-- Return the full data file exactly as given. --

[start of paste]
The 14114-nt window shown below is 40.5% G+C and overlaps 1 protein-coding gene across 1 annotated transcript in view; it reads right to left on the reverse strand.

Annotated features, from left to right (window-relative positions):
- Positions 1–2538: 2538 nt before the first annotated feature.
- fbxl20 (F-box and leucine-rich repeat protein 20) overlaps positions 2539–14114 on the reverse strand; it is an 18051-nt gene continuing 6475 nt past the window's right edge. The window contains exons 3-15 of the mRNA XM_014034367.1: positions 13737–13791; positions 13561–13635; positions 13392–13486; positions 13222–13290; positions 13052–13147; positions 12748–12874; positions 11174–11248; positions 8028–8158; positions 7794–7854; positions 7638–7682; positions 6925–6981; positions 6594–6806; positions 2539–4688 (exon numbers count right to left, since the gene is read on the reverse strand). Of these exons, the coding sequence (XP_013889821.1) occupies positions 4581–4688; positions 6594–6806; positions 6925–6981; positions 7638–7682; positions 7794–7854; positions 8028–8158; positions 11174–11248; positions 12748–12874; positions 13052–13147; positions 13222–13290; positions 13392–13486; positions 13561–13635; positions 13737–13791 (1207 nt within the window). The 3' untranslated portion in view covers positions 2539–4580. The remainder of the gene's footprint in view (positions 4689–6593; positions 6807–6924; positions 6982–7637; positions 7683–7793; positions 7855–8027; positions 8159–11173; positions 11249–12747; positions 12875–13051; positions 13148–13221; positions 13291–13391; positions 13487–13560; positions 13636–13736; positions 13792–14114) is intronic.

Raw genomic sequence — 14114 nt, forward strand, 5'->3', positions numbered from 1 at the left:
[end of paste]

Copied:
The 14114-nt window shown below is 40.5% G+C and overlaps 1 protein-coding gene across 1 annotated transcript in view; it reads right to left on the reverse strand.

Annotated features, from left to right (window-relative positions):
- Positions 1–2538: 2538 nt before the first annotated feature.
- fbxl20 (F-box and leucine-rich repeat protein 20) overlaps positions 2539–14114 on the reverse strand; it is an 18051-nt gene continuing 6475 nt past the window's right edge. The window contains exons 3-15 of the mRNA XM_014034367.1: positions 13737–13791; positions 13561–13635; positions 13392–13486; positions 13222–13290; positions 13052–13147; positions 12748–12874; positions 11174–11248; positions 8028–8158; positions 7794–7854; positions 7638–7682; positions 6925–6981; positions 6594–6806; positions 2539–4688 (exon numbers count right to left, since the gene is read on the reverse strand). Of these exons, the coding sequence (XP_013889821.1) occupies positions 4581–4688; positions 6594–6806; positions 6925–6981; positions 7638–7682; positions 7794–7854; positions 8028–8158; positions 11174–11248; positions 12748–12874; positions 13052–13147; positions 13222–13290; positions 13392–13486; positions 13561–13635; positions 13737–13791 (1207 nt within the window). The 3' untranslated portion in view covers positions 2539–4580. The remainder of the gene's footprint in view (positions 4689–6593; positions 6807–6924; positions 6982–7637; positions 7683–7793; positions 7855–8027; positions 8159–11173; positions 11249–12747; positions 12875–13051; positions 13148–13221; positions 13291–13391; positions 13487–13560; positions 13636–13736; positions 13792–14114) is intronic.

Raw genomic sequence — 14114 nt, forward strand, 5'->3', positions numbered from 1 at the left: